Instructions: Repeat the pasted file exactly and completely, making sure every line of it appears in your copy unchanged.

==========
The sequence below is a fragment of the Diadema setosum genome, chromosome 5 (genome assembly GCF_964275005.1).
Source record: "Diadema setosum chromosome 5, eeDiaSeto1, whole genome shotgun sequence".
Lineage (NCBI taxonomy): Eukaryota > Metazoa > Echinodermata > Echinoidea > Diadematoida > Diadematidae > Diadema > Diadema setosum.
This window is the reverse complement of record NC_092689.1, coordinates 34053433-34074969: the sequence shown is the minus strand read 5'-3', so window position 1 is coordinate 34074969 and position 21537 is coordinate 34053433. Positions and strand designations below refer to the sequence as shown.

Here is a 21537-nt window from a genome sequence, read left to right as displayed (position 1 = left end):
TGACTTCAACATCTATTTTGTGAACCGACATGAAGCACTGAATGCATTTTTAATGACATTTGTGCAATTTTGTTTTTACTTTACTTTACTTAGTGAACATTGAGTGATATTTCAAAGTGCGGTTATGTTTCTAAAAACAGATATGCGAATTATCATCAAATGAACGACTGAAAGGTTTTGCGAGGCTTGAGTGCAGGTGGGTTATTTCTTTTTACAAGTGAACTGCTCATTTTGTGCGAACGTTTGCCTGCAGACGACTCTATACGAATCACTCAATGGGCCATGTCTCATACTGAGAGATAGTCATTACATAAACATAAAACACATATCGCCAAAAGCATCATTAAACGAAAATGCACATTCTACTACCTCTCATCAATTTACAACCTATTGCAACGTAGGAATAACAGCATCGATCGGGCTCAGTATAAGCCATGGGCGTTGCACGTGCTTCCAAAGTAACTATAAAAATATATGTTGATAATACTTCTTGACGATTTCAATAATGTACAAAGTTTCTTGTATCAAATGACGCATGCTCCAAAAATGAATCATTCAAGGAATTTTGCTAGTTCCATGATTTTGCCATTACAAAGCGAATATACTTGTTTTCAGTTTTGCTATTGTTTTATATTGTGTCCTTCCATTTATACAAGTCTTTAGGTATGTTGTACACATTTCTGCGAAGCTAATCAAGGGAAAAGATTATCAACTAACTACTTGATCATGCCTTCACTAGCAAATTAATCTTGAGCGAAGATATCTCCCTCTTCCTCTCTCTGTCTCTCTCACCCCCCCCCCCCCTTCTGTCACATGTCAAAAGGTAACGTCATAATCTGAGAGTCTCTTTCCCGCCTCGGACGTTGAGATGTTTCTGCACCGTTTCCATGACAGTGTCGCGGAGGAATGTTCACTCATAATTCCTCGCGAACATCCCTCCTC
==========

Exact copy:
The sequence below is a fragment of the Diadema setosum genome, chromosome 5 (genome assembly GCF_964275005.1).
Source record: "Diadema setosum chromosome 5, eeDiaSeto1, whole genome shotgun sequence".
Lineage (NCBI taxonomy): Eukaryota > Metazoa > Echinodermata > Echinoidea > Diadematoida > Diadematidae > Diadema > Diadema setosum.
This window is the reverse complement of record NC_092689.1, coordinates 34053433-34074969: the sequence shown is the minus strand read 5'-3', so window position 1 is coordinate 34074969 and position 21537 is coordinate 34053433. Positions and strand designations below refer to the sequence as shown.

Here is a 21537-nt window from a genome sequence, read left to right as displayed (position 1 = left end):
TGACTTCAACATCTATTTTGTGAACCGACATGAAGCACTGAATGCATTTTTAATGACATTTGTGCAATTTTGTTTTTACTTTACTTTACTTAGTGAACATTGAGTGATATTTCAAAGTGCGGTTATGTTTCTAAAAACAGATATGCGAATTATCATCAAATGAACGACTGAAAGGTTTTGCGAGGCTTGAGTGCAGGTGGGTTATTTCTTTTTACAAGTGAACTGCTCATTTTGTGCGAACGTTTGCCTGCAGACGACTCTATACGAATCACTCAATGGGCCATGTCTCATACTGAGAGATAGTCATTACATAAACATAAAACACATATCGCCAAAAGCATCATTAAACGAAAATGCACATTCTACTACCTCTCATCAATTTACAACCTATTGCAACGTAGGAATAACAGCATCGATCGGGCTCAGTATAAGCCATGGGCGTTGCACGTGCTTCCAAAGTAACTATAAAAATATATGTTGATAATACTTCTTGACGATTTCAATAATGTACAAAGTTTCTTGTATCAAATGACGCATGCTCCAAAAATGAATCATTCAAGGAATTTTGCTAGTTCCATGATTTTGCCATTACAAAGCGAATATACTTGTTTTCAGTTTTGCTATTGTTTTATATTGTGTCCTTCCATTTATACAAGTCTTTAGGTATGTTGTACACATTTCTGCGAAGCTAATCAAGGGAAAAGATTATCAACTAACTACTTGATCATGCCTTCACTAGCAAATTAATCTTGAGCGAAGATATCTCCCTCTTCCTCTCTCTGTCTCTCTCACCCCCCCCCCCCCTTCTGTCACATGTCAAAAGGTAACGTCATAATCTGAGAGTCTCTTTCCCGCCTCGGACGTTGAGATGTTTCTGCACCGTTTCCATGACAGTGTCGCGGAGGAATGTTCACTCATAATTCCTCGCGAACATCCCTCCTC